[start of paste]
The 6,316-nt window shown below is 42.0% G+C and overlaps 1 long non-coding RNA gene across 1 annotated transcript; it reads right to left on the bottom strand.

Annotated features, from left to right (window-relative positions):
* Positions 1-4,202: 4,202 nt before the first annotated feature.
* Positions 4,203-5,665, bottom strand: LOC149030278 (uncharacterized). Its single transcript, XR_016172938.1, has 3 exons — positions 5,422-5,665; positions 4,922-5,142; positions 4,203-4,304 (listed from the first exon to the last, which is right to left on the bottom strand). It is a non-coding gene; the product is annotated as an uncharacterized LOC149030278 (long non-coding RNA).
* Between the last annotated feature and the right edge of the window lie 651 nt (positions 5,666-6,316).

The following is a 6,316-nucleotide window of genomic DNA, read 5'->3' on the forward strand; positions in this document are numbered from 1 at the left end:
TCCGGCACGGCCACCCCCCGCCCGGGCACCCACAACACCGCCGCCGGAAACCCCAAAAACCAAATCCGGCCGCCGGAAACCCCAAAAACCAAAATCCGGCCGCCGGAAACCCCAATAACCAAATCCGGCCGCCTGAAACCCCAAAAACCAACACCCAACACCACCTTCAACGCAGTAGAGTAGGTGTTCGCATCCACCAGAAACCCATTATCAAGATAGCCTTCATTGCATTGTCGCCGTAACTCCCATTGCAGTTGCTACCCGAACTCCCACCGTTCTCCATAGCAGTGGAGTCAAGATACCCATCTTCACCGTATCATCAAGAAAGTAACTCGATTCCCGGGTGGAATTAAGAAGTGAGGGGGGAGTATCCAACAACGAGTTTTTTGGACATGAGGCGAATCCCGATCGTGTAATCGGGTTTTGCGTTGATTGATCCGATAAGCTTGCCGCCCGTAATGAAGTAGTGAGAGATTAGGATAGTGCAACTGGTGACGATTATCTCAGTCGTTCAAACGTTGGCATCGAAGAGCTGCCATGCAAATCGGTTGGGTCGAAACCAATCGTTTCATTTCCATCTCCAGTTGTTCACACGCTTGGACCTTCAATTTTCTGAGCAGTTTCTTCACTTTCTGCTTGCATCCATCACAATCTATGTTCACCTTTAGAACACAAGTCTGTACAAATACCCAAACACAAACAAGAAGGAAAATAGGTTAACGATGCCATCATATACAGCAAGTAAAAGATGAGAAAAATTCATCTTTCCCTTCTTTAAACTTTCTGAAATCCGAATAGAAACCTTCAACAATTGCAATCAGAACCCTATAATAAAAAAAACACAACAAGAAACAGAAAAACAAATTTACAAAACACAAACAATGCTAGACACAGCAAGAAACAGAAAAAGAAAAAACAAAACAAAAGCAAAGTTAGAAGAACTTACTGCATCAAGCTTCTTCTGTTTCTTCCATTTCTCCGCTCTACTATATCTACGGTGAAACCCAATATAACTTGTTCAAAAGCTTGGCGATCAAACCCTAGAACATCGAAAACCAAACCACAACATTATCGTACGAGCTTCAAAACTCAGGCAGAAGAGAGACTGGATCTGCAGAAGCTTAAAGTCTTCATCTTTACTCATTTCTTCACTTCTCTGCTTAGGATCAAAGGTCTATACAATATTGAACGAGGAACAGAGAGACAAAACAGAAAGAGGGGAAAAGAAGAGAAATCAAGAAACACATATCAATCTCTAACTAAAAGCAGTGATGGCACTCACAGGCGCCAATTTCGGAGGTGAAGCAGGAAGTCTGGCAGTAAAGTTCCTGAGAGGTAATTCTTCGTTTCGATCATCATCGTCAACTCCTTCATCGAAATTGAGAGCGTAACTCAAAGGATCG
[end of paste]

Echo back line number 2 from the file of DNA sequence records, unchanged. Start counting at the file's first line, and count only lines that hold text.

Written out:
Annotated features, from left to right (window-relative positions):